The one thing that might even be worse than fear is the sense of humiliation. So Trump plays up the idea that we have been humiliated and manipulated by the Chinese, Russians, and Mexicans. When people are humiliated they get angry and when they get angry they attack. As Yale historian Donald Kagan points out in his classic book, On the Origins of War: And the Preservation of Peace, fear and humiliation—along with the opportunity for gain--- are key ingredients for war. We can see this in the response of the German people under the Nazi regime where the belief was that they had been humiliated by the peace treaty after the First World War, that the Versailles Treaty added to the humiliation, and that the enemies that needed to be attacked were the Jews, communists, and the Western democracies. Again, the antidote to humiliation is a strong leader who will humiliate others. This is one reason why Trump’s bullying behavior has an appeal. People view this as evidence that he is tough enough to “take on” those who have humiliated us.
4.Talk about strength
Rather than talk about specific policies Trump talks about strength, energy, and toughness. He labels his opponents as losers, weak and lacking energy. If the narrative is that our problems are due to the fact that we don’t have a tough leader then acting like a bully, humiliating people, and promising to force the Mexicans to build a fence all play into the promises that he is making.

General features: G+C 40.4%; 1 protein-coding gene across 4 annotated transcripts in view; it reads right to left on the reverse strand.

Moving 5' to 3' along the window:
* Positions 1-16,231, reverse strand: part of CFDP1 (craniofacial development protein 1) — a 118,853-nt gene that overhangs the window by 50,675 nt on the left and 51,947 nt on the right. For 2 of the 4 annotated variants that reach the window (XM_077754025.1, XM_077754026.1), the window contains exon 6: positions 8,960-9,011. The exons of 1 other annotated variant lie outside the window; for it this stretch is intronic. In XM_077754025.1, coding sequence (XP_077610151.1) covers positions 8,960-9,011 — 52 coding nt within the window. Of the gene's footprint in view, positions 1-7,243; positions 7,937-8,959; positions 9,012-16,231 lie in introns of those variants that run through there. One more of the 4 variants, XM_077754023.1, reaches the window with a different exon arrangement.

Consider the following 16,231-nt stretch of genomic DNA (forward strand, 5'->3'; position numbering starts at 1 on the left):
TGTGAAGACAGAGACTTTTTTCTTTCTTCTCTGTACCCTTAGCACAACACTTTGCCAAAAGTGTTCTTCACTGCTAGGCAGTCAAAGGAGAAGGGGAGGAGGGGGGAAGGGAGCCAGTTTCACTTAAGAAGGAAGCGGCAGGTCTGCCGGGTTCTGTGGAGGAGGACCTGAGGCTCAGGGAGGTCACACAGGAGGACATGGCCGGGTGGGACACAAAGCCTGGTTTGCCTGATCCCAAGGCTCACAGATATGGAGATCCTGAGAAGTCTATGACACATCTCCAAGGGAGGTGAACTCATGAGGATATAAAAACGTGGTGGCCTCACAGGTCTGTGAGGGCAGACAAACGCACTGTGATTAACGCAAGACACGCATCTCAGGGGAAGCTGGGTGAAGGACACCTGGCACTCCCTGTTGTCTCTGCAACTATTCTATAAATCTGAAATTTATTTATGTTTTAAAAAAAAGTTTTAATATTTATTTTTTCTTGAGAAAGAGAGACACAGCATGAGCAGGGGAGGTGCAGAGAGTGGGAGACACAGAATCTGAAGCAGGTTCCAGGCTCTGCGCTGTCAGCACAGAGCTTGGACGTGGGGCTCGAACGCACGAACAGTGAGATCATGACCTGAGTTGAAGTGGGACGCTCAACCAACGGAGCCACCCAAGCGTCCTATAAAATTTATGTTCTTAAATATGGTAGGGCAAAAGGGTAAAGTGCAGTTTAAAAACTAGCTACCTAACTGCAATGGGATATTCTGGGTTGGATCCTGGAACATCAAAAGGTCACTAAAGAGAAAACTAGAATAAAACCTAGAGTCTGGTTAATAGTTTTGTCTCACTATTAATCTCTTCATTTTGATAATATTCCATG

Just listen to the political rhetoric in any campaign and you would think that we are at the end of days. Present conditions are described as a disaster, awful, and falling apart. It’s the worst of times. This raises the fear level, plays up humiliation and necessitates—from his view—the need for THE GREAT LEADER.
6.Take everything personally
If you want to emphasize the importance of THE GREAT LEADER it is essential that Trump personalize the campaign and view any disagreements—or even questions—as insults that require an attack and humiliation of the “opponent”. Any bully views any inconvenience as a provocation that requires attack. Indeed, like a lot of bullies in high school his self-esteem probably goes up when he attacks someone he views as critical. So, he humiliates Rand Paul by calling attention to the fact that he wears a hearing aid, he attacks Megan Kelly as being in a bad mood because she is menstruating, and he attacks Jeb Bush because he lacks energy. All of the attacks reflect the egocentric view that it is all about him. That’s what THE GREAT LEADER has to think.
7.Don't offer details, just generalities
If you stick with the game of THE GREAT LEADER you are not required to offer details, just generalities. He will fix everything, he promises, you have to believe him. His view is that details and generalities are an after-thought, only used by those who lack flexibility in leadership. He doesn’t want to be tied down to a plan. He makes it up as he goes along. This keeps the focus on the emotional appeals of fear, humiliation, the enemy that threatens us, and the weakness and incompetence of all around him.
Let’s watch Trump over the next two months and see how his propaganda campaign plays out. Keep in mind that this is a man who measures people by how much money they have----he repeatedly tells us he has 10 Billion dollars. That means that all of us are losers. This is the man who views Mexican immigrants as murderers and rapists even though an article in the Wall Street Journal indicates that immigrants have lower rates of incarceration.
When people are anxious and afraid they turn to someone who promises certainty, solutions, and strength. This is a dangerous time to choose leaders who play to these emotional concerns.